Next comes “This Depression,”  another dirge.  And death to my home town is something to be mourned, to be depressed about.  I’ve been down, but never this low.  I need your heart, I need your love in this depression.  There is a depression of the economy, clearly spelled out in “Death to My Home Town,” alluded to in “Jack of All Trades” and “We Take Care of Our Own.”  And perhaps when he sings “I’ve been strong but I’ve never felt so weak” it’s both the physical and emotional toll of the overwhelming and matching depression.  I mean it is obvious that there is an emotional toll taken and sung about.  But when he says “I’ve never been so low,” it seems that is both.

Wrecking Ball,”  the title song, is a song of defiance.  Written about the destruction of baseball stadiums (Mets and Giants), these arenas assume a metaphorical relation to society, where indeed giants have also played the game and suffered the same consequences that we learned about in “Death To My Home Town,”.  The character in this song, having weathered the coming and going of hard times over and over again, refuses to accept this fate.  Bring on your wrecking ball is at once a voice of experience, coming from the depths of depression, and a challenge.  Here is a John Henry for the modern era. In the mythic past, men strove to compete with machines, to prove they were better, faster, harder working.  They could not be replaced.  But as the machine itself was replaced, so was the life of the town in which they were housed.  That death also squelched the lives of the people left behind.  Except from out of the rubble, people emerge to challenge the wreckers.

What is it that can tell the rulers/destroyers of our society “Bring on your wrecking ball”? From where does the defeat of the new world order come?  “No school ever taught it,” Springsteen sings,  “no one ever bought it,  Baby you’ve got it come on and give it to me.”   This is the real thing.  One thread running through all of Springsteen’s work has been trying to find out if love is real.  In the context of this record, what are we to think of this love song, “You’ve Got It”? There is a quiet intensity to this piece, sort of a parallel in intensity to “Jack Of All Trades.”   No school, because you can’t teach someone “this.”  “It” is not a commodity to be bought and sold.  We inherit this consciousness by our experience and by our devotion to exploring and learning.  It demands an engagement with new ideas that challenge our connection to what makes up the old society.  For me this means definitively a break with private property.  I say “for me” knowing I am treading on my ground here, not necessarily Springsteen’s.  But I would also argue that now that it is out in public, it is the responsibility of the listener to make of it what he or she will.  And I would argue that this is a love song to the collective, and “give it to me” is the only love that can transform society.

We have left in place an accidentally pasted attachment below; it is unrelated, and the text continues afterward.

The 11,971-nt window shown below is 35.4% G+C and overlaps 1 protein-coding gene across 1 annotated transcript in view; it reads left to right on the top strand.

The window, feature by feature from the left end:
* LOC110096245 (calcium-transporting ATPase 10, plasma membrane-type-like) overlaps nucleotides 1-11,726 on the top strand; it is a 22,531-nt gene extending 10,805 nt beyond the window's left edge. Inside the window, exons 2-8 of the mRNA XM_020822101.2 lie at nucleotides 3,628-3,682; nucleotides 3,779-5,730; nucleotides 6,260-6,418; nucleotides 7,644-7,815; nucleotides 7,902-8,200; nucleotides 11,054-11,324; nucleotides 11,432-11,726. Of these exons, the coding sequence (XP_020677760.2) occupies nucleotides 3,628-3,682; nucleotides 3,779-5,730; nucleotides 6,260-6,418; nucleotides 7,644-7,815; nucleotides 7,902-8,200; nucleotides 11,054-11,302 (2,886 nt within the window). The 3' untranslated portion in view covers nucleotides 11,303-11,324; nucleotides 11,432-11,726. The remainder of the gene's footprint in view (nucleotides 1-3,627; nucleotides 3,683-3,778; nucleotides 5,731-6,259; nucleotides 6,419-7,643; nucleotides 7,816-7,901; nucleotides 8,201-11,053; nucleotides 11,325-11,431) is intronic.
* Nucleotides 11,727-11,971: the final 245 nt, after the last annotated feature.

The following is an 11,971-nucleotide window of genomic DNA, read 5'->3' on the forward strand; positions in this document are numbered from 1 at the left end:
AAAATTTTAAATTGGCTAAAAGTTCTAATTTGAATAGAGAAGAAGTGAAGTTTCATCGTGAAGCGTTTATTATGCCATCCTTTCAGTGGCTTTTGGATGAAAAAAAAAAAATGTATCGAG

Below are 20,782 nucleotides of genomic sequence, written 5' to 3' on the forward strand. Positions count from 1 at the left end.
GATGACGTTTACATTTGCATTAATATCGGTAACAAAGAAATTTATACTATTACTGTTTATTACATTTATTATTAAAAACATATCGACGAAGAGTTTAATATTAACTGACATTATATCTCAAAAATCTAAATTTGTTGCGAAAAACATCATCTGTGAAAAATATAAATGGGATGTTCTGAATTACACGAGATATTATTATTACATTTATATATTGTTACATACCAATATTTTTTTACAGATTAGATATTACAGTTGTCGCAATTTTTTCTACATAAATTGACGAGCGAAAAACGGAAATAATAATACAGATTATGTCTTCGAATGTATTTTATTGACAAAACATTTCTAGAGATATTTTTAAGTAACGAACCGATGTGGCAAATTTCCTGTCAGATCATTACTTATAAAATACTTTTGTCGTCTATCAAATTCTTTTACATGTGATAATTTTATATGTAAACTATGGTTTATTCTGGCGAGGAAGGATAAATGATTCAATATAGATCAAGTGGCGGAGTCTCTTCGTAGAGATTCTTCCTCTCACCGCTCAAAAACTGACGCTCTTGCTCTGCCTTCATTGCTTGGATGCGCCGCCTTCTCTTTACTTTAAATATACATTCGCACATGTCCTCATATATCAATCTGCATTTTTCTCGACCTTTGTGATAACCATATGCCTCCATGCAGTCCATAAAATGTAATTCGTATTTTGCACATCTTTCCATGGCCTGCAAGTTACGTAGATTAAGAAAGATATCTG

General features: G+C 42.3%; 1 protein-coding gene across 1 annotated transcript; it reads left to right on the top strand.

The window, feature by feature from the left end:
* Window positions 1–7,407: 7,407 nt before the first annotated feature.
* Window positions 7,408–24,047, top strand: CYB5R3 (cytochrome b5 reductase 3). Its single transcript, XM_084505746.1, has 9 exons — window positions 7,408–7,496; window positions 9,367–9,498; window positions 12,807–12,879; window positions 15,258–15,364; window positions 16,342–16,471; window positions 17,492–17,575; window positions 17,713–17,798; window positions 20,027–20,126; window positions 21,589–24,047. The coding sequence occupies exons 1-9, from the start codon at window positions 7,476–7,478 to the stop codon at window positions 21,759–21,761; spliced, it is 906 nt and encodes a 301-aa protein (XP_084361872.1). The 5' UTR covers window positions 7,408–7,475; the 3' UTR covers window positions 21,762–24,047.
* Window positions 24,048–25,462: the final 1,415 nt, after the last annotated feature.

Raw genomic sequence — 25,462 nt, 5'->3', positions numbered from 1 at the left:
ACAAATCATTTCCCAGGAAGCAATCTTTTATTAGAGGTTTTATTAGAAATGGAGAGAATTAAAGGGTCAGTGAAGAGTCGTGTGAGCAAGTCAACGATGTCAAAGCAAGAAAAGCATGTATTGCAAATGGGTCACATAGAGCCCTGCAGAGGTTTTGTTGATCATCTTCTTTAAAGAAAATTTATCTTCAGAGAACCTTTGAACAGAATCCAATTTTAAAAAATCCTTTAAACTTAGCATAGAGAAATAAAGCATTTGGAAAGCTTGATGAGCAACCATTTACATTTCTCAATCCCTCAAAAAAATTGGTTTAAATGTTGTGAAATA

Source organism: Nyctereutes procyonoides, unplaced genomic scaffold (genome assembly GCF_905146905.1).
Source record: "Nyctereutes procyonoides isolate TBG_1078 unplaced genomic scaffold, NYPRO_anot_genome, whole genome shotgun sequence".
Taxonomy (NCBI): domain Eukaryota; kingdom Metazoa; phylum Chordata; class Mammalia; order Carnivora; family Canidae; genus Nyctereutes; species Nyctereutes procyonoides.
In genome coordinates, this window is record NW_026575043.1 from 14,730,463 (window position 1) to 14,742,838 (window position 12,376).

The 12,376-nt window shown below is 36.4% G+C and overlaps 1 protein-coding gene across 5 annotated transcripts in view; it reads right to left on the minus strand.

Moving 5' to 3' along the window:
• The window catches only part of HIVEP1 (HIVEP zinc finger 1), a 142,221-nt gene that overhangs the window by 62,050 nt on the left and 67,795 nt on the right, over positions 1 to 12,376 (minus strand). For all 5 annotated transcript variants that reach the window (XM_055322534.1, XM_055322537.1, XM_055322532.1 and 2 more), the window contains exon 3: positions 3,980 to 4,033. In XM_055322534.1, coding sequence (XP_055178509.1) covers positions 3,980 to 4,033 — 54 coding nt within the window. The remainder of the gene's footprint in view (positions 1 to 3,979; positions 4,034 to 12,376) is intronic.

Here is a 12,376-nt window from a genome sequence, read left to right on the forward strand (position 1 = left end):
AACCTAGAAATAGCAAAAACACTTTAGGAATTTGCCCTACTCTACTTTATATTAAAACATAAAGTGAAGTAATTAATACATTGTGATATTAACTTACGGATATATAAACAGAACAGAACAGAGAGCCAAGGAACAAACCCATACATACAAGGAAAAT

And then comes “Rocky Ground,”   which is my second favorite song on the album.  We’ve been traveling over the rocky ground.  We certainly have. From “We Take Care of Our Own”  to this one, filled with religious allusion without hope for religious redemption. There’s a new day is coming (repeated quietly in the background), but its up to us. Of course every song on the album is a collaboration.  But this one seems even more a collaboration of styles and artists, reinforcing the collective response to the collective experience of traveling on rocky ground.  Just the repetition of “we’ve been traveling” makes this a journey of suffering and of quiet redemption. In the midst of this comes a  gospel influenced rap segment that leads inevitably and seamlessly to the “Land of Hope and Dreams,” where all are welcome.

All of the cast out characters of the previous songs are welcome on the train leading to the “Land of Hope and Dreams.”  This train is filled with people who will take care of their own. Whores, gamblers, lost souls, saints, sinners, losers and winners. Don’t know where you’re going but you know you won’t be back.  Thankfully.  We’ll take what we can carry and we’ll leave the rest. We don’t need the baggage that drains us where we live now. It is a glorious celebration, reaching  back to “there’s a new day coming,” rescuing us from the depths of despair and misery.   (The album contains a version that includes the Clarence Clemons solo;  touring for the album and playing sax is Jake Clemons).